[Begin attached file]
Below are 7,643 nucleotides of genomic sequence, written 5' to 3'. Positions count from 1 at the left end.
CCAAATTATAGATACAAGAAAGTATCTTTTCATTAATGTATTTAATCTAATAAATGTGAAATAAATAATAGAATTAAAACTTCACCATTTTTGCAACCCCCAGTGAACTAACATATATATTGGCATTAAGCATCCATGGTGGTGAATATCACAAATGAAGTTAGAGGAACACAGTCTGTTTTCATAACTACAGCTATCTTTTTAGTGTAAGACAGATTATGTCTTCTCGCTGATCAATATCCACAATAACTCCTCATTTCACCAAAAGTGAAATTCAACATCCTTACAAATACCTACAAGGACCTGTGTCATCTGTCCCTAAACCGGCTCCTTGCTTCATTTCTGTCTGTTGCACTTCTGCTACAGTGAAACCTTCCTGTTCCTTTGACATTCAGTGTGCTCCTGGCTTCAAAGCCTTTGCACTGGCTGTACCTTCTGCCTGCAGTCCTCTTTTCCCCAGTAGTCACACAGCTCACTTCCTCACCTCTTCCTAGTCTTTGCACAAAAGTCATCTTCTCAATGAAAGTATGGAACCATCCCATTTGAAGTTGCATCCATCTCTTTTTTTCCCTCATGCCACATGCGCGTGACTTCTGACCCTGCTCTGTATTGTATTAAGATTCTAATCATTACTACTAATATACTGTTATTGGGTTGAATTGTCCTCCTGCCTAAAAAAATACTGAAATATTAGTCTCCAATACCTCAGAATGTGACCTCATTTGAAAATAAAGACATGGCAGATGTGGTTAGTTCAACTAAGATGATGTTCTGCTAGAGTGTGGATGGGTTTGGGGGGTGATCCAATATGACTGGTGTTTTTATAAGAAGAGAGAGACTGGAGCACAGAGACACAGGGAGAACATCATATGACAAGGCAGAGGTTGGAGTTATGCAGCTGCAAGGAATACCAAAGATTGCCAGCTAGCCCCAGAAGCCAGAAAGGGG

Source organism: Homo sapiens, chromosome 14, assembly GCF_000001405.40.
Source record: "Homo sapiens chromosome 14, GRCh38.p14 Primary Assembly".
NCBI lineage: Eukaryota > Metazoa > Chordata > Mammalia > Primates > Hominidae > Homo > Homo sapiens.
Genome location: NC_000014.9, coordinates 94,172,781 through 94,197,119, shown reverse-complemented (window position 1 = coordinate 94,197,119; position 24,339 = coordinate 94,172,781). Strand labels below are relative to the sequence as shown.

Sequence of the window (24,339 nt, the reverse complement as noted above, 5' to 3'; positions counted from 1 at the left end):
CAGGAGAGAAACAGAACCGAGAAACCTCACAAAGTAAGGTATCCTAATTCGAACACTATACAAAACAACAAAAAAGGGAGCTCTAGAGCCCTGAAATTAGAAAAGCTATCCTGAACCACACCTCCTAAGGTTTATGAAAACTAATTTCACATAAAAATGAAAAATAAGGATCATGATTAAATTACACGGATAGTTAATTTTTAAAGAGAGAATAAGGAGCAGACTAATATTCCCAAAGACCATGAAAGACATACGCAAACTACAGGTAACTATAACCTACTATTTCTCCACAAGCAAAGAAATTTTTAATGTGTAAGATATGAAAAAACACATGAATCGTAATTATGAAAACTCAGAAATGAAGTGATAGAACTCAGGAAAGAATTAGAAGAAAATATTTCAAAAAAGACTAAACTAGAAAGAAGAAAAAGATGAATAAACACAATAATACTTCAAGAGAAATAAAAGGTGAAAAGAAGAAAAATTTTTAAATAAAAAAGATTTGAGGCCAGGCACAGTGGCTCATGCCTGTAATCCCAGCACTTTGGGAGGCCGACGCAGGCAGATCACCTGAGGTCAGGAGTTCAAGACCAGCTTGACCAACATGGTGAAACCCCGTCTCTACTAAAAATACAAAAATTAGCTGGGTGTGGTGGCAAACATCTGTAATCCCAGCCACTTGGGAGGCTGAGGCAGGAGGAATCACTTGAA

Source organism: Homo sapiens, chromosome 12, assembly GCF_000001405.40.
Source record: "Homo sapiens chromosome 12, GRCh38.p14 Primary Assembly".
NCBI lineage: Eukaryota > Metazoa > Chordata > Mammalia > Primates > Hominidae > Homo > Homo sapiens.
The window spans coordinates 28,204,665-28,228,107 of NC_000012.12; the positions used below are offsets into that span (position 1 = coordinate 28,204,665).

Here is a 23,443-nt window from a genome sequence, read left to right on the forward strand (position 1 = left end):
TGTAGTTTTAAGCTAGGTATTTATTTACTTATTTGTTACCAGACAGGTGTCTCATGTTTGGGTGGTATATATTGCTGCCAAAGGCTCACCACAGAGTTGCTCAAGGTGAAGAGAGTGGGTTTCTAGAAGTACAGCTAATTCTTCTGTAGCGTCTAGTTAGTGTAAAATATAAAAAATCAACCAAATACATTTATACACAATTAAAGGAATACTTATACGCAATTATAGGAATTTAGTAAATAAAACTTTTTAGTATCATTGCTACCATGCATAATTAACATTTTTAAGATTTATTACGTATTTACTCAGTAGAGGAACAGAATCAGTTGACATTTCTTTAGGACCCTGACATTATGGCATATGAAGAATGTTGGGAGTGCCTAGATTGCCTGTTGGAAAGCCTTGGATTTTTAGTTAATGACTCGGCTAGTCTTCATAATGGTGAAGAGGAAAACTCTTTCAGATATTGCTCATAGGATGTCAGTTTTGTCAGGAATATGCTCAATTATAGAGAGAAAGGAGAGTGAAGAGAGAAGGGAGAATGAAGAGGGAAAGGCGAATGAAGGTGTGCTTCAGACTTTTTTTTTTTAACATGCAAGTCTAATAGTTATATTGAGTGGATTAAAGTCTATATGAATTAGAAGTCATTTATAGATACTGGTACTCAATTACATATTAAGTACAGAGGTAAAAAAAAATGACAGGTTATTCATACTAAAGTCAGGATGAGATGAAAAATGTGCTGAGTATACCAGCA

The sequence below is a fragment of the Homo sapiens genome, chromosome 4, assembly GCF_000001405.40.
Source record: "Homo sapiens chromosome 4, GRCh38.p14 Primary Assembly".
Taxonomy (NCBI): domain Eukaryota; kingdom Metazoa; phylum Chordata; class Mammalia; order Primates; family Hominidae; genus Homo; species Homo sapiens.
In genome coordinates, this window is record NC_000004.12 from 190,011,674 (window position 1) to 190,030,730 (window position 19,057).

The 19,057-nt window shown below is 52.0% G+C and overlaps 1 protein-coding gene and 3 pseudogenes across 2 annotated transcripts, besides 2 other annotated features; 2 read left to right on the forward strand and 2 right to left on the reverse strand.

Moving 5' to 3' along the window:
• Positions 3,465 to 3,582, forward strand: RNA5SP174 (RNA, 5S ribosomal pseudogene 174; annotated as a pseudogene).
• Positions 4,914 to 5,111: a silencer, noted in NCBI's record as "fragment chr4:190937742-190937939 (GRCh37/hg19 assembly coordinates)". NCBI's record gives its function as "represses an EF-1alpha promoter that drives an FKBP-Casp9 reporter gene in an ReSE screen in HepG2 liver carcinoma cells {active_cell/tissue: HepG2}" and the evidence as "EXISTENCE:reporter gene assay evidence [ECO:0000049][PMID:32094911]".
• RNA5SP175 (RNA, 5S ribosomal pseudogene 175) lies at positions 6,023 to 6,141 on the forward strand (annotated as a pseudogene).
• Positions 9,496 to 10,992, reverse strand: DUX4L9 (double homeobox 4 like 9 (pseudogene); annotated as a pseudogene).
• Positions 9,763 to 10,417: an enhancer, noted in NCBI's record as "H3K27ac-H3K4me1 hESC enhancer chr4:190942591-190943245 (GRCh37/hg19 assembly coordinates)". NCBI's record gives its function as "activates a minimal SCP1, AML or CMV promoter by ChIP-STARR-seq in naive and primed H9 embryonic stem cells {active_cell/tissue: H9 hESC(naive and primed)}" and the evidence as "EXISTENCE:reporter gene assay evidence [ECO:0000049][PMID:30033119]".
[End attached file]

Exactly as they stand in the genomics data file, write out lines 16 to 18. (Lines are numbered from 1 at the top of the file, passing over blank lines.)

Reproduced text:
Source record: "Homo sapiens chromosome 4, GRCh38.p14 Primary Assembly".
Taxonomy (NCBI): domain Eukaryota; kingdom Metazoa; phylum Chordata; class Mammalia; order Primates; family Hominidae; genus Homo; species Homo sapiens.
In genome coordinates, this window is record NC_000004.12 from 190,011,674 (window position 1) to 190,030,730 (window position 19,057).